An analysis of the values obtained demonstrates that the long-term imbalance is caused by both income reduction and expenditure growth. In 2013, budget revenues and expenditures represented 36.7% and 35.8% of GDP, respectively. The intermediate scenario assumes that expenditures grow to 40.7% and revenues decrease to 29.0% of GDP by 2050. There are similar changes in revenues and expenditures in the other two scenarios (Fig. 4).

Fig. 4

Budget revenues and expenditures in 2013 and 2050 under the three scenarios (% of GDP).

The growth of budget expenditures is mainly driven by the increase in pension and health care expenditures which, in turn, is caused by the increasing proportion of the elderly among the population; this explains the greater portion of those expenditures. In 2013, pension and health care expenditures were 8.8% and 3.5% of GDP, respectively. The intermediate scenario implies that pension and health care expenditures increase by 2.0% and 1.1% of GDP, respectively (Fig. 5). Other expenditures remain at their current levels as percentages of GDP (Fig. 6).

Fig. 5

Pension and health care expenditures in 2013 and 2050 under the three scenarios (% of GDP).

Fig. 6

Social policy (excluding pensions), education, housing, and other budget expenditures in 2013 and 2050 under the three scenarios (% of GDP).

According to the results, all three scenarios suggest a sharp decrease in tax revenues from the energy sector as a share of GDP. Budget revenues decrease because of a gradual decline in the energy sector share in a growing economy. Eventually, in the long run as oil and gas reserves are depleted, the budget loses energy revenues completely. Although all of the scenarios assume zero oil and gas revenues after depletion, the limited quantity of reserves is not the main reason behind the reduction in oil and gas revenues. A more important factor is the difference between the rate of economic growth and that of tax revenues from the energy sector. Because the scenarios considered herein assume stagnant oil production and no permanent growth of hydrocarbon prices, the budget receipts from the energy sector shrink as a share of output.8 Our calculations show that under the intermediate scenario, oil and gas budget revenues decrease from nearly 10% of GDP in 2013 to 6.2% of GDP in 2025 and to 2.8% of GDP in 2050 (Fig. 7).

Fig. 7

Oil and gas budget revenues dynamics under the three scenarios (% of GDP).

It is the growth rate of oil and gas revenues being lower than the economic growth rate that partly explains the fact that the fiscal gap in terms of the present value of GDP is the highest in the optimistic scenario even assuming the highest economic growth rate. Conversely, the estimate of the fiscal gap in the pessimistic scenario is the lowest. The main conclusion is as follows: in the event of stagnant oil and gas revenues and a high economic growth rate, maintaining fiscal sustainability will require either curtailing the increasing government expenditures or promptly replacing the disappearing oil and gas revenues with income from other sources.

There is very high uncertainty regarding oil and gas prices in the long run. Accordingly, the uncertainty regarding budget revenues from taxing the energy sector is also high. In addition to the above, it is difficult to predict the volumes of resources that will be available for extraction over the long-term. To assess the sensitivity of our results to particular assumptions regarding energy prices and reserves, we analyzed two additional groups of scenarios (Fig. 8).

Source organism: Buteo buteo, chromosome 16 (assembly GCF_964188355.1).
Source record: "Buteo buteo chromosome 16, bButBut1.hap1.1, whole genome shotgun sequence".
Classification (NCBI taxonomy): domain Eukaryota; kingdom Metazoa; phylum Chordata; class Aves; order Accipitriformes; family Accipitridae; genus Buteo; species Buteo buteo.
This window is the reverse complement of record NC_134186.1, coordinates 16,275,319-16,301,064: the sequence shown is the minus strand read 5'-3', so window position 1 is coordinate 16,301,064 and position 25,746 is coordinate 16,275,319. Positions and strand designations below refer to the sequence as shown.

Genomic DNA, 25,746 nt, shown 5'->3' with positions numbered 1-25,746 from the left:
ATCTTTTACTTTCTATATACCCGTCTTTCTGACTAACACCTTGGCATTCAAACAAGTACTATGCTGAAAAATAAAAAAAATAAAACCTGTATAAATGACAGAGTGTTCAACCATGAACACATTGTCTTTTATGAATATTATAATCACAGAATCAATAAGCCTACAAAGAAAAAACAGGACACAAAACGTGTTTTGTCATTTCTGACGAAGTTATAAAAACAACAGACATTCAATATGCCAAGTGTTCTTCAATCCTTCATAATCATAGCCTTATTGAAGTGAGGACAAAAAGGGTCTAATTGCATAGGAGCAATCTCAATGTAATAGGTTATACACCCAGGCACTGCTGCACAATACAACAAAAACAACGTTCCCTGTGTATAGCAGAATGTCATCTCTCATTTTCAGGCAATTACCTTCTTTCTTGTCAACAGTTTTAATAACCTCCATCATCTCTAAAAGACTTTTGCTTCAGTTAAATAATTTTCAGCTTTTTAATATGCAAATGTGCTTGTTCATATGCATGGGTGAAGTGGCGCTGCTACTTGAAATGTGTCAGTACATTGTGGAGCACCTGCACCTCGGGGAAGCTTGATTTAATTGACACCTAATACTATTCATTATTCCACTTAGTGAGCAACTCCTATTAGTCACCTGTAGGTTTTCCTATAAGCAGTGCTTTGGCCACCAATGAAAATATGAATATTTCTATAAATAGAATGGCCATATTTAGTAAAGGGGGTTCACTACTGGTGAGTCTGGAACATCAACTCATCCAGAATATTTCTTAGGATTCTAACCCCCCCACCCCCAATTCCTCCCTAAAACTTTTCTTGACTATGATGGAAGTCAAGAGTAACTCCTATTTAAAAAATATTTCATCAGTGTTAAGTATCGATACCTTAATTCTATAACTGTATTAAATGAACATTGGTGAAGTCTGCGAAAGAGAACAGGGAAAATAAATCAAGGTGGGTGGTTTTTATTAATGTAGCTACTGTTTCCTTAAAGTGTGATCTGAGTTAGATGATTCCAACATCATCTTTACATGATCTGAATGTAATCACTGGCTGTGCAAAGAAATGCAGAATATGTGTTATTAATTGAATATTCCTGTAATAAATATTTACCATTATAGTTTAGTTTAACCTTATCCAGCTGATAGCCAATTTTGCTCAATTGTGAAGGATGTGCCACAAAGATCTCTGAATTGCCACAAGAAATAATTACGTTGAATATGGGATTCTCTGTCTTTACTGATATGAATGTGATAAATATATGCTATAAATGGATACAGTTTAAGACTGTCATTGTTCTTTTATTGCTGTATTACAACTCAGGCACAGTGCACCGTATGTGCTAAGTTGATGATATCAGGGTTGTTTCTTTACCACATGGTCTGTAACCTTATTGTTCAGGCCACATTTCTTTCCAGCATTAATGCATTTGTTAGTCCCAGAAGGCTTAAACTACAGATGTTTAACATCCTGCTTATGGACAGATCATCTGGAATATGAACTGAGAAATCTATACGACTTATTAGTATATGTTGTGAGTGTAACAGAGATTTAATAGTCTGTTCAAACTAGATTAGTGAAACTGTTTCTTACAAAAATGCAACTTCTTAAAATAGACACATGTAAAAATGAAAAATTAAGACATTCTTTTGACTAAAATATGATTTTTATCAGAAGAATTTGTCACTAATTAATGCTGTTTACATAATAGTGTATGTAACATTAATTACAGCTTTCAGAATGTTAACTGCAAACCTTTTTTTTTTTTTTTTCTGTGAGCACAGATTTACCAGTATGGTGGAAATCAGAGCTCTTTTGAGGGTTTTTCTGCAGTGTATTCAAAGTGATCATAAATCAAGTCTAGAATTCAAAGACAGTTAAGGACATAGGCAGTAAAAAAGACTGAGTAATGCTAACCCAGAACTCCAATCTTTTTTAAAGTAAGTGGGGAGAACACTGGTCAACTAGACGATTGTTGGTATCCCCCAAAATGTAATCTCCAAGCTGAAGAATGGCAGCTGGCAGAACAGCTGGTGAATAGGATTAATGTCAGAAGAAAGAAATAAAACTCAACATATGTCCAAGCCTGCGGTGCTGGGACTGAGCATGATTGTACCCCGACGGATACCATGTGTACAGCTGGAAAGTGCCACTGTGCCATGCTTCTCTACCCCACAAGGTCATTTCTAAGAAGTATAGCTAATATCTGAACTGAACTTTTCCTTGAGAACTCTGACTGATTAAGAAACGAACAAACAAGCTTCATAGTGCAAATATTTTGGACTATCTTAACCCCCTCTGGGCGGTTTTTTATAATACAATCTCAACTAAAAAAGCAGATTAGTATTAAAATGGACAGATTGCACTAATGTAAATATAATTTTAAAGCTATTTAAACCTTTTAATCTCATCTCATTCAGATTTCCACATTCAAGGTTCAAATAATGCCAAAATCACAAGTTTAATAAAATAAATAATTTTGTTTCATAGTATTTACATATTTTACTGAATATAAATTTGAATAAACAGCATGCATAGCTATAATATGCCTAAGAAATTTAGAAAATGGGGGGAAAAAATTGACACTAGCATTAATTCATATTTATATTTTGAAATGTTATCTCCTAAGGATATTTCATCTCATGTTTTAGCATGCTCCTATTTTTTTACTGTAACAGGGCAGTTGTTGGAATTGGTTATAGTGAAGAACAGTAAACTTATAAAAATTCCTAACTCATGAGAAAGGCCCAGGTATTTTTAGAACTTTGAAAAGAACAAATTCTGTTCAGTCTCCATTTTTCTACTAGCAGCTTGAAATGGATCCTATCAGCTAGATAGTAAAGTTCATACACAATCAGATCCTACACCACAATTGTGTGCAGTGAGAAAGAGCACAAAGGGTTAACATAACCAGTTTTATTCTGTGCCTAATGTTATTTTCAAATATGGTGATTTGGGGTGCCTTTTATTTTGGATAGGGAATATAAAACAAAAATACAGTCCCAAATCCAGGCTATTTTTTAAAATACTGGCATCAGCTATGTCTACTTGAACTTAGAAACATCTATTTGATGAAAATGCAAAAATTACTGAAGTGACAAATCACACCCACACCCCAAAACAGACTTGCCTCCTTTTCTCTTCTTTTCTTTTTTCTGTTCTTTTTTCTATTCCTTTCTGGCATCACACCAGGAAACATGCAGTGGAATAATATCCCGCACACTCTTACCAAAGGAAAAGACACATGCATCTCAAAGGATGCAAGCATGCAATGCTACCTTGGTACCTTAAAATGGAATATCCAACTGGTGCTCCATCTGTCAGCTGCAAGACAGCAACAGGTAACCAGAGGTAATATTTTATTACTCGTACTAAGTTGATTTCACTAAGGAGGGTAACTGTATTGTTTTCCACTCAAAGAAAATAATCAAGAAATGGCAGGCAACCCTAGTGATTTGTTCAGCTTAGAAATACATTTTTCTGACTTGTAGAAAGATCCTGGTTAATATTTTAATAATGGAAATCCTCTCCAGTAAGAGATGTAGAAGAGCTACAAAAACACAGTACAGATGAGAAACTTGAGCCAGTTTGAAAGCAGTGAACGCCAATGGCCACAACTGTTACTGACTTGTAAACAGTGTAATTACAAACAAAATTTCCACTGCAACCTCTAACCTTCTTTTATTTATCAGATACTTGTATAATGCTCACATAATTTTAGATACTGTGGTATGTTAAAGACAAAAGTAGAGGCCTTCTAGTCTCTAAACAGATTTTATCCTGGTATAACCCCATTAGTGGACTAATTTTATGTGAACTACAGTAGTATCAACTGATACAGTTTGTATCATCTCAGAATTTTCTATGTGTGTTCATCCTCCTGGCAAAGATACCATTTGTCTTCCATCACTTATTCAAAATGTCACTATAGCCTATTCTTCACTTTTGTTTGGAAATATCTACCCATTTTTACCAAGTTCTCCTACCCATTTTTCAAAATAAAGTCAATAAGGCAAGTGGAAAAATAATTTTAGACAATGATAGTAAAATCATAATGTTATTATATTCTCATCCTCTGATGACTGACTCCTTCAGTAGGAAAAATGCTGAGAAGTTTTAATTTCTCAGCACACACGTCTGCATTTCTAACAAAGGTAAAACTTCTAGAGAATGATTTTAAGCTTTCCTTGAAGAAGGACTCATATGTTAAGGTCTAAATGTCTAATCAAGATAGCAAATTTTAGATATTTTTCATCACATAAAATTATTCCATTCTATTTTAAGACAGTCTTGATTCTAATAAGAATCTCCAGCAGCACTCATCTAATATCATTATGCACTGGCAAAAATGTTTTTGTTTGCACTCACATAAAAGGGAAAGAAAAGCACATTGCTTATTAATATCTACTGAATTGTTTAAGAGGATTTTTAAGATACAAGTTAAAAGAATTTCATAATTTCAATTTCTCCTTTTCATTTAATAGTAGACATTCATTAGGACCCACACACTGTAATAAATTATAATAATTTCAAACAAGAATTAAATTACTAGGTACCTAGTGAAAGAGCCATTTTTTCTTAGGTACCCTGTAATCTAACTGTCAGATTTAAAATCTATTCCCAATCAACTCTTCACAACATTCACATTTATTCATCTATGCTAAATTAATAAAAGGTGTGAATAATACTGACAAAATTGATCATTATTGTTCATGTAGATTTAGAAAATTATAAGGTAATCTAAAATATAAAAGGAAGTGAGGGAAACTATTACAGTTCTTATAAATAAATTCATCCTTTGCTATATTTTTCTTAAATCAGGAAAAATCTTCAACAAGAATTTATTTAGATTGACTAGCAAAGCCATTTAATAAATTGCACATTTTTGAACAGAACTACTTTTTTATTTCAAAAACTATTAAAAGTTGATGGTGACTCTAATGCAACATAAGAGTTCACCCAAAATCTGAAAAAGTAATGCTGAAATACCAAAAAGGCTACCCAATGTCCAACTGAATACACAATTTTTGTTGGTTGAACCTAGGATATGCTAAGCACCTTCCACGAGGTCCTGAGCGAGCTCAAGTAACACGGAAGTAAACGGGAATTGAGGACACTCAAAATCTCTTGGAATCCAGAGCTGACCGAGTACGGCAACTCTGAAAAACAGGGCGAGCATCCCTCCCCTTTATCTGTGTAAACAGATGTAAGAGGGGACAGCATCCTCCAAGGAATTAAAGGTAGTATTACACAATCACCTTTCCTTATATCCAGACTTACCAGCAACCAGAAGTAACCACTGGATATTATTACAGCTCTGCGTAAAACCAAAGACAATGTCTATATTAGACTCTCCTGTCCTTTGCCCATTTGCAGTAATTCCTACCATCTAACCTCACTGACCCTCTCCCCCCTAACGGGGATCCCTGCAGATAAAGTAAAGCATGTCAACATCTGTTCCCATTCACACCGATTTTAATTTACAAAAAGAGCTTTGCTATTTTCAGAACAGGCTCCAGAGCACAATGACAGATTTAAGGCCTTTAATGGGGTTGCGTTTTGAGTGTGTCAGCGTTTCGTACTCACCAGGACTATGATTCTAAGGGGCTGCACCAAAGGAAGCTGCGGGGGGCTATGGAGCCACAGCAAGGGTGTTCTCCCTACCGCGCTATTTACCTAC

Fig. 8

The fiscal gap under alternative assumptions regarding oil and gas revenues (% of the gross present value of GDP).

The scenarios in Group A are based on the assumption that oil prices will remain at current low levels over the long term. In the baseline scenario for Group A, the price of Brent crude oil is fixed at USD 50 per barrel. The pessimistic (optimistic) scenario for Group A assumes an annual decline (growth) in oil prices of 1% until 2030 with constant prices from then onwards. Thus, the fiscal gap estimates for the Group A scenarios point to fiscal sustainability under permanently low oil prices, whereas the comparison of these estimates with those for the scenarios of the baseline group reflects the impact of long-term oil prices on fiscal sustainability.

The Group B scenarios assume unlimited energy resources. In other words, the incremental growth of reserves outstrips production rates. Consequently, oil and gas are extracted in desired quantities for an unlimited period of time, and the budget receives a corresponding flow of revenues. The Group B scenarios were suggested to estimate the relevance of limited natural resources as a factor of fiscal sustainability.

A comparison of fiscal gap values in the base case and the two groups of scenarios considered above shows that neither long-term oil prices nor limited natural resources have a decisive influence on fiscal sustainability. A comparison of fiscal gap values across the three variations of the intermediate scenario (baseline group, group A and group B) shows that the three values are very similar (see Fig. 8), namely, 13.6%, 14.3% and 13.2% of the gross present value of GDP, respectively; i.e., the difference is less than one percentage point. A comparison of the pessimistic and optimistic scenarios yields a similar result. Thus, the level of long-term budget imbalance remains constant both in the event of low oil prices and in the event of unlimited resources.